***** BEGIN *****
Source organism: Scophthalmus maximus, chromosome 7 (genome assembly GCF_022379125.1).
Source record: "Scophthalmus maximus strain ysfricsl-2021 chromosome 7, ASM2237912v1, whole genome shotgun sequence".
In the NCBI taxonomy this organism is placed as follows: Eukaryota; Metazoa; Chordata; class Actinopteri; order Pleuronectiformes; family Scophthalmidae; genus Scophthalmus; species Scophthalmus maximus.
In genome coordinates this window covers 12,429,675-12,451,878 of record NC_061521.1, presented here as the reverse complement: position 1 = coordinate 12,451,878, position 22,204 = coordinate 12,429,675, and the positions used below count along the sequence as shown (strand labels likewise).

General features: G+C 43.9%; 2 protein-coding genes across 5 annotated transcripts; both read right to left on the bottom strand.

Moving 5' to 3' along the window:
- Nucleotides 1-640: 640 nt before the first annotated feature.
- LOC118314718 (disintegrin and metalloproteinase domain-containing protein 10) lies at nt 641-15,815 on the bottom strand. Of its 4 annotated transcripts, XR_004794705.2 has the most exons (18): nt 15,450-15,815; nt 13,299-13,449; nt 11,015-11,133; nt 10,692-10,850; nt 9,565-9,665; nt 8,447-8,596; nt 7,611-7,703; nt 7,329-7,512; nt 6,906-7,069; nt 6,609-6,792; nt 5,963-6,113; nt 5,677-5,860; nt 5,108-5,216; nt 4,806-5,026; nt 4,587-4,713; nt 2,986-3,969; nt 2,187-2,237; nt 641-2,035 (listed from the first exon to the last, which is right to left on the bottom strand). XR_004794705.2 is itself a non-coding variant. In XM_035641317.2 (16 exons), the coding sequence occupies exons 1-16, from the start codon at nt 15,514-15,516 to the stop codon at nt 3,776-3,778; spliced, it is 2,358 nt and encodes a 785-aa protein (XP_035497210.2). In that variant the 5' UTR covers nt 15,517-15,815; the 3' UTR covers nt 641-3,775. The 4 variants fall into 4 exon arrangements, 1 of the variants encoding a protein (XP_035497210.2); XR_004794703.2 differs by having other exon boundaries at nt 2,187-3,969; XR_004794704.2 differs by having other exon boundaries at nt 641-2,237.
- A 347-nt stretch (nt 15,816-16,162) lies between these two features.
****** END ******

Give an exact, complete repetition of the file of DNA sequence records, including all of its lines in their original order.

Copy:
Source organism: Scophthalmus maximus, chromosome 7 (genome assembly GCF_022379125.1).
Source record: "Scophthalmus maximus strain ysfricsl-2021 chromosome 7, ASM2237912v1, whole genome shotgun sequence".
In the NCBI taxonomy this organism is placed as follows: Eukaryota; Metazoa; Chordata; class Actinopteri; order Pleuronectiformes; family Scophthalmidae; genus Scophthalmus; species Scophthalmus maximus.
In genome coordinates this window covers 12,429,675-12,451,878 of record NC_061521.1, presented here as the reverse complement: position 1 = coordinate 12,451,878, position 22,204 = coordinate 12,429,675, and the positions used below count along the sequence as shown (strand labels likewise).

General features: G+C 43.9%; 2 protein-coding genes across 5 annotated transcripts; both read right to left on the bottom strand.

Moving 5' to 3' along the window:
- Nucleotides 1-640: 640 nt before the first annotated feature.
- LOC118314718 (disintegrin and metalloproteinase domain-containing protein 10) lies at nt 641-15,815 on the bottom strand. Of its 4 annotated transcripts, XR_004794705.2 has the most exons (18): nt 15,450-15,815; nt 13,299-13,449; nt 11,015-11,133; nt 10,692-10,850; nt 9,565-9,665; nt 8,447-8,596; nt 7,611-7,703; nt 7,329-7,512; nt 6,906-7,069; nt 6,609-6,792; nt 5,963-6,113; nt 5,677-5,860; nt 5,108-5,216; nt 4,806-5,026; nt 4,587-4,713; nt 2,986-3,969; nt 2,187-2,237; nt 641-2,035 (listed from the first exon to the last, which is right to left on the bottom strand). XR_004794705.2 is itself a non-coding variant. In XM_035641317.2 (16 exons), the coding sequence occupies exons 1-16, from the start codon at nt 15,514-15,516 to the stop codon at nt 3,776-3,778; spliced, it is 2,358 nt and encodes a 785-aa protein (XP_035497210.2). In that variant the 5' UTR covers nt 15,517-15,815; the 3' UTR covers nt 641-3,775. The 4 variants fall into 4 exon arrangements, 1 of the variants encoding a protein (XP_035497210.2); XR_004794703.2 differs by having other exon boundaries at nt 2,187-3,969; XR_004794704.2 differs by having other exon boundaries at nt 641-2,237.
- A 347-nt stretch (nt 15,816-16,162) lies between these two features.